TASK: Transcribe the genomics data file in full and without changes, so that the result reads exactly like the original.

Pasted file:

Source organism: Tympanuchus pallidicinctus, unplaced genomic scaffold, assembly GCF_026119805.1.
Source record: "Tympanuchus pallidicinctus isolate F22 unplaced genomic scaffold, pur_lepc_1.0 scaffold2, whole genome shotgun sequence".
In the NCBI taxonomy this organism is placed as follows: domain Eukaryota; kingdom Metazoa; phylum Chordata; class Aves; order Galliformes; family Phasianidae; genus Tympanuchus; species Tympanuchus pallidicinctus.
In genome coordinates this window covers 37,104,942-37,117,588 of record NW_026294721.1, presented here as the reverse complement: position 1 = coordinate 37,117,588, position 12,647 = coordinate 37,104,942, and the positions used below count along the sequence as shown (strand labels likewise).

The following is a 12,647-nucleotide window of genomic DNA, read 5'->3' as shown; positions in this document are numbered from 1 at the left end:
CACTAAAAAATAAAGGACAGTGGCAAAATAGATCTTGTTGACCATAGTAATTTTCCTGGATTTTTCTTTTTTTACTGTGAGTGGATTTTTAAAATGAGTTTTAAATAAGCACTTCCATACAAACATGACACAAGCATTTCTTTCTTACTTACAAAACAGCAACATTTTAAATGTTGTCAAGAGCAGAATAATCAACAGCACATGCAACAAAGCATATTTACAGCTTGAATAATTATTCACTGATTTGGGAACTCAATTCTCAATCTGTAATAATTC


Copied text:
Source organism: Tympanuchus pallidicinctus, unplaced genomic scaffold, assembly GCF_026119805.1.
Source record: "Tympanuchus pallidicinctus isolate F22 unplaced genomic scaffold, pur_lepc_1.0 scaffold2, whole genome shotgun sequence".
In the NCBI taxonomy this organism is placed as follows: domain Eukaryota; kingdom Metazoa; phylum Chordata; class Aves; order Galliformes; family Phasianidae; genus Tympanuchus; species Tympanuchus pallidicinctus.
In genome coordinates this window covers 37,104,942-37,117,588 of record NW_026294721.1, presented here as the reverse complement: position 1 = coordinate 37,117,588, position 12,647 = coordinate 37,104,942, and the positions used below count along the sequence as shown (strand labels likewise).

The following is a 12,647-nucleotide window of genomic DNA, read 5'->3' as shown; positions in this document are numbered from 1 at the left end:
CACTAAAAAATAAAGGACAGTGGCAAAATAGATCTTGTTGACCATAGTAATTTTCCTGGATTTTTCTTTTTTTACTGTGAGTGGATTTTTAAAATGAGTTTTAAATAAGCACTTCCATACAAACATGACACAAGCATTTCTTTCTTACTTACAAAACAGCAACATTTTAAATGTTGTCAAGAGCAGAATAATCAACAGCACATGCAACAAAGCATATTTACAGCTTGAATAATTATTCACTGATTTGGGAACTCAATTCTCAATCTGTAATAATTC